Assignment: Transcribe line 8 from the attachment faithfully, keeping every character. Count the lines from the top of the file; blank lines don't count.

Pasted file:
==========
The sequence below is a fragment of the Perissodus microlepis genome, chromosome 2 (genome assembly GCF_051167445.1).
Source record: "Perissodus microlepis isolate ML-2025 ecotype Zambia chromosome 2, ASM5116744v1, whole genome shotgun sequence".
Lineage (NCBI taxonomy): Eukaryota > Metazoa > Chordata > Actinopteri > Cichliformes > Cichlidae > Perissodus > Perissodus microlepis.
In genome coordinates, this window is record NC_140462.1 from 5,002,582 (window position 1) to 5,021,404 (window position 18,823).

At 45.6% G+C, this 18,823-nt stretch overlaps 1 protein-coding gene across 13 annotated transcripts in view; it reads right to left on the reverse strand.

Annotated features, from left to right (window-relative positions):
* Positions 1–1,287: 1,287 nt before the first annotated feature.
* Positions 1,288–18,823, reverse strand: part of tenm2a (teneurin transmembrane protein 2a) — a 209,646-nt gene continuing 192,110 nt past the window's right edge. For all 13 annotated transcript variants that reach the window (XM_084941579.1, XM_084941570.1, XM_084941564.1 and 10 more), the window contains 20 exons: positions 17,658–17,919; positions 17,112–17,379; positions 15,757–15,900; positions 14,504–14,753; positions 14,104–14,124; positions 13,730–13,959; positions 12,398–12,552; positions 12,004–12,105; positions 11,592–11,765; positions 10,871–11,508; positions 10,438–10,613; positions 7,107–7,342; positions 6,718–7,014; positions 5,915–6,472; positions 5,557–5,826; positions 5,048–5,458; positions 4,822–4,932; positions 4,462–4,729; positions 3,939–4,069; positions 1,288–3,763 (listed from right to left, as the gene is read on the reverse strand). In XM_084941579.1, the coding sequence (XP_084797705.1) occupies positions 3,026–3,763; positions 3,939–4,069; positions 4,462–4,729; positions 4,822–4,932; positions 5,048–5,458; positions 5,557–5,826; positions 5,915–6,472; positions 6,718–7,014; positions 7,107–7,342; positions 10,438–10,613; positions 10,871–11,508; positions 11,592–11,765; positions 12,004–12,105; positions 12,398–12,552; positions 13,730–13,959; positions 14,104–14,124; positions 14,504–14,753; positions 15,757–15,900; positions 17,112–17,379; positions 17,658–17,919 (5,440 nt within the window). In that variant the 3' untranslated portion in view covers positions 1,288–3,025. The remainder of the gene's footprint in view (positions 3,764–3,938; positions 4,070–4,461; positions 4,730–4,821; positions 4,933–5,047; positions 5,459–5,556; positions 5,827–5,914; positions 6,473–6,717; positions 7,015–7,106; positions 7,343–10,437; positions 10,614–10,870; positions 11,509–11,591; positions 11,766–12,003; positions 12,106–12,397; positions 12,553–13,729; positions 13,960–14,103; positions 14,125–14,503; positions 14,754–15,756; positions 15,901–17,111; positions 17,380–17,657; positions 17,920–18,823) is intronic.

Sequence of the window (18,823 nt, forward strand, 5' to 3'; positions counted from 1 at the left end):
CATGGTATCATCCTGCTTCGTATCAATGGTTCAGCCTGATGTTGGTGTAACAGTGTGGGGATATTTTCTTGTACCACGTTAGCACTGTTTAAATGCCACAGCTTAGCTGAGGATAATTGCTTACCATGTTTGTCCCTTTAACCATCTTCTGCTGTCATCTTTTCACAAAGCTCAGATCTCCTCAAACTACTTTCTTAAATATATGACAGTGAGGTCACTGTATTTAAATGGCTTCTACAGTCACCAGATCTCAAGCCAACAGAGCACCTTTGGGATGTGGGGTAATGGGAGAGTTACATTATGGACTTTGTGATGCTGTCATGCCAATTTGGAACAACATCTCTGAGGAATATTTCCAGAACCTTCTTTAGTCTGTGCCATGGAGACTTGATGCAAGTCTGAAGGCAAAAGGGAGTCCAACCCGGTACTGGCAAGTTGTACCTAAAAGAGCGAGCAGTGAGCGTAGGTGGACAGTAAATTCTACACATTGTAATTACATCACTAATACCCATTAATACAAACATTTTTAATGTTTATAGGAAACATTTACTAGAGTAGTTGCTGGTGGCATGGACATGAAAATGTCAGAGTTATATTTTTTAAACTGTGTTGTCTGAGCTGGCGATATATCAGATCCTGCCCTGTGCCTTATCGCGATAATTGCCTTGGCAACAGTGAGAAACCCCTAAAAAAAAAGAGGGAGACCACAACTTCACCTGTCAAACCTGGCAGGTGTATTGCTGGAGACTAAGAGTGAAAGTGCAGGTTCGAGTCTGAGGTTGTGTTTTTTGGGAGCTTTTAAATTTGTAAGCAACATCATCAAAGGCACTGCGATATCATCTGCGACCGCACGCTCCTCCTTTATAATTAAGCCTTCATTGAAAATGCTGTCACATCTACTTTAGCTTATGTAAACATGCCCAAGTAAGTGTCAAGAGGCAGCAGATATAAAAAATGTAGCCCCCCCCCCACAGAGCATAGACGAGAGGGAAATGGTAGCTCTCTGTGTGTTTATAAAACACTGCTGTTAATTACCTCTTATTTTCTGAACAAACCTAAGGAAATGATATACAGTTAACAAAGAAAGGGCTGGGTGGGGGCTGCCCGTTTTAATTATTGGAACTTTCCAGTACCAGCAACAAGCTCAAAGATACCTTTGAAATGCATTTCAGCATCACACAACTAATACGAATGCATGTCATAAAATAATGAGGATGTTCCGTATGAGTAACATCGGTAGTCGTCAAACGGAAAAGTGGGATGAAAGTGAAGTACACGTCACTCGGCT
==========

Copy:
* Positions 1,288–18,823, reverse strand: part of tenm2a (teneurin transmembrane protein 2a) — a 209,646-nt gene continuing 192,110 nt past the window's right edge. For all 13 annotated transcript variants that reach the window (XM_084941579.1, XM_084941570.1, XM_084941564.1 and 10 more), the window contains 20 exons: positions 17,658–17,919; positions 17,112–17,379; positions 15,757–15,900; positions 14,504–14,753; positions 14,104–14,124; positions 13,730–13,959; positions 12,398–12,552; positions 12,004–12,105; positions 11,592–11,765; positions 10,871–11,508; positions 10,438–10,613; positions 7,107–7,342; positions 6,718–7,014; positions 5,915–6,472; positions 5,557–5,826; positions 5,048–5,458; positions 4,822–4,932; positions 4,462–4,729; positions 3,939–4,069; positions 1,288–3,763 (listed from right to left, as the gene is read on the reverse strand). In XM_084941579.1, the coding sequence (XP_084797705.1) occupies positions 3,026–3,763; positions 3,939–4,069; positions 4,462–4,729; positions 4,822–4,932; positions 5,048–5,458; positions 5,557–5,826; positions 5,915–6,472; positions 6,718–7,014; positions 7,107–7,342; positions 10,438–10,613; positions 10,871–11,508; positions 11,592–11,765; positions 12,004–12,105; positions 12,398–12,552; positions 13,730–13,959; positions 14,104–14,124; positions 14,504–14,753; positions 15,757–15,900; positions 17,112–17,379; positions 17,658–17,919 (5,440 nt within the window). In that variant the 3' untranslated portion in view covers positions 1,288–3,025. The remainder of the gene's footprint in view (positions 3,764–3,938; positions 4,070–4,461; positions 4,730–4,821; positions 4,933–5,047; positions 5,459–5,556; positions 5,827–5,914; positions 6,473–6,717; positions 7,015–7,106; positions 7,343–10,437; positions 10,614–10,870; positions 11,509–11,591; positions 11,766–12,003; positions 12,106–12,397; positions 12,553–13,729; positions 13,960–14,103; positions 14,125–14,503; positions 14,754–15,756; positions 15,901–17,111; positions 17,380–17,657; positions 17,920–18,823) is intronic.